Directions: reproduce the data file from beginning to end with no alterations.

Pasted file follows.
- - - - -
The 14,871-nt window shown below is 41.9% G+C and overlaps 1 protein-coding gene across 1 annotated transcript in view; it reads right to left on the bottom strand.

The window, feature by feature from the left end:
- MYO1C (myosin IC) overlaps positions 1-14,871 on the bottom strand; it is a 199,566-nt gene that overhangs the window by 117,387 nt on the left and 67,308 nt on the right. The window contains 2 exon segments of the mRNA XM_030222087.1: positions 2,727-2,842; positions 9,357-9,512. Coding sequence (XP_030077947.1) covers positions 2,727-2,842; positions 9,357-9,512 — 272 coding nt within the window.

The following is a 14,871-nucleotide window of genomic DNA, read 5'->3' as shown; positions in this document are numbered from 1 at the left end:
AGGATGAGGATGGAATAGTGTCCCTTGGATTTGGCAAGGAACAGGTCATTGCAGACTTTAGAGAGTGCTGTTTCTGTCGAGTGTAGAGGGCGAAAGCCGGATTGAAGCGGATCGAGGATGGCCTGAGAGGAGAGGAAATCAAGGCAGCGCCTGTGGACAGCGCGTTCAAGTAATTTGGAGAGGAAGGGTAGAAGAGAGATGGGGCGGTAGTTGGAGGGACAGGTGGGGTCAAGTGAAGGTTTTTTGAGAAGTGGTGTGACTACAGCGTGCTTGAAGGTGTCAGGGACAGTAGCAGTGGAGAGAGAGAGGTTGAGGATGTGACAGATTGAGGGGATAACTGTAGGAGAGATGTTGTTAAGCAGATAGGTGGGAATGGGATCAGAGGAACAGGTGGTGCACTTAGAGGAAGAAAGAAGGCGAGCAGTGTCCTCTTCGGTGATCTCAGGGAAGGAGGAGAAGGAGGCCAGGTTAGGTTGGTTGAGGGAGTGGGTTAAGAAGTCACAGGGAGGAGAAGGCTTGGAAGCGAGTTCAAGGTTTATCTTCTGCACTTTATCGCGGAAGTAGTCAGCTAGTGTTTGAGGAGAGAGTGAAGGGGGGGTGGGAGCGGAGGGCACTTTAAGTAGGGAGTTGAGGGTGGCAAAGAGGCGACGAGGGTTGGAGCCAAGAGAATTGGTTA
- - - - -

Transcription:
The 14,871-nt window shown below is 41.9% G+C and overlaps 1 protein-coding gene across 1 annotated transcript in view; it reads right to left on the bottom strand.

The window, feature by feature from the left end:
- MYO1C (myosin IC) overlaps positions 1-14,871 on the bottom strand; it is a 199,566-nt gene that overhangs the window by 117,387 nt on the left and 67,308 nt on the right. The window contains 2 exon segments of the mRNA XM_030222087.1: positions 2,727-2,842; positions 9,357-9,512. Coding sequence (XP_030077947.1) covers positions 2,727-2,842; positions 9,357-9,512 — 272 coding nt within the window.

The following is a 14,871-nucleotide window of genomic DNA, read 5'->3' as shown; positions in this document are numbered from 1 at the left end:
AGGATGAGGATGGAATAGTGTCCCTTGGATTTGGCAAGGAACAGGTCATTGCAGACTTTAGAGAGTGCTGTTTCTGTCGAGTGTAGAGGGCGAAAGCCGGATTGAAGCGGATCGAGGATGGCCTGAGAGGAGAGGAAATCAAGGCAGCGCCTGTGGACAGCGCGTTCAAGTAATTTGGAGAGGAAGGGTAGAAGAGAGATGGGGCGGTAGTTGGAGGGACAGGTGGGGTCAAGTGAAGGTTTTTTGAGAAGTGGTGTGACTACAGCGTGCTTGAAGGTGTCAGGGACAGTAGCAGTGGAGAGAGAGAGGTTGAGGATGTGACAGATTGAGGGGATAACTGTAGGAGAGATGTTGTTAAGCAGATAGGTGGGAATGGGATCAGAGGAACAGGTGGTGCACTTAGAGGAAGAAAGAAGGCGAGCAGTGTCCTCTTCGGTGATCTCAGGGAAGGAGGAGAAGGAGGCCAGGTTAGGTTGGTTGAGGGAGTGGGTTAAGAAGTCACAGGGAGGAGAAGGCTTGGAAGCGAGTTCAAGGTTTATCTTCTGCACTTTATCGCGGAAGTAGTCAGCTAGTGTTTGAGGAGAGAGTGAAGGGGGGGTGGGAGCGGAGGGCACTTTAAGTAGGGAGTTGAGGGTGGCAAAGAGGCGACGAGGGTTGGAGCCAAGAGAATTGGTTA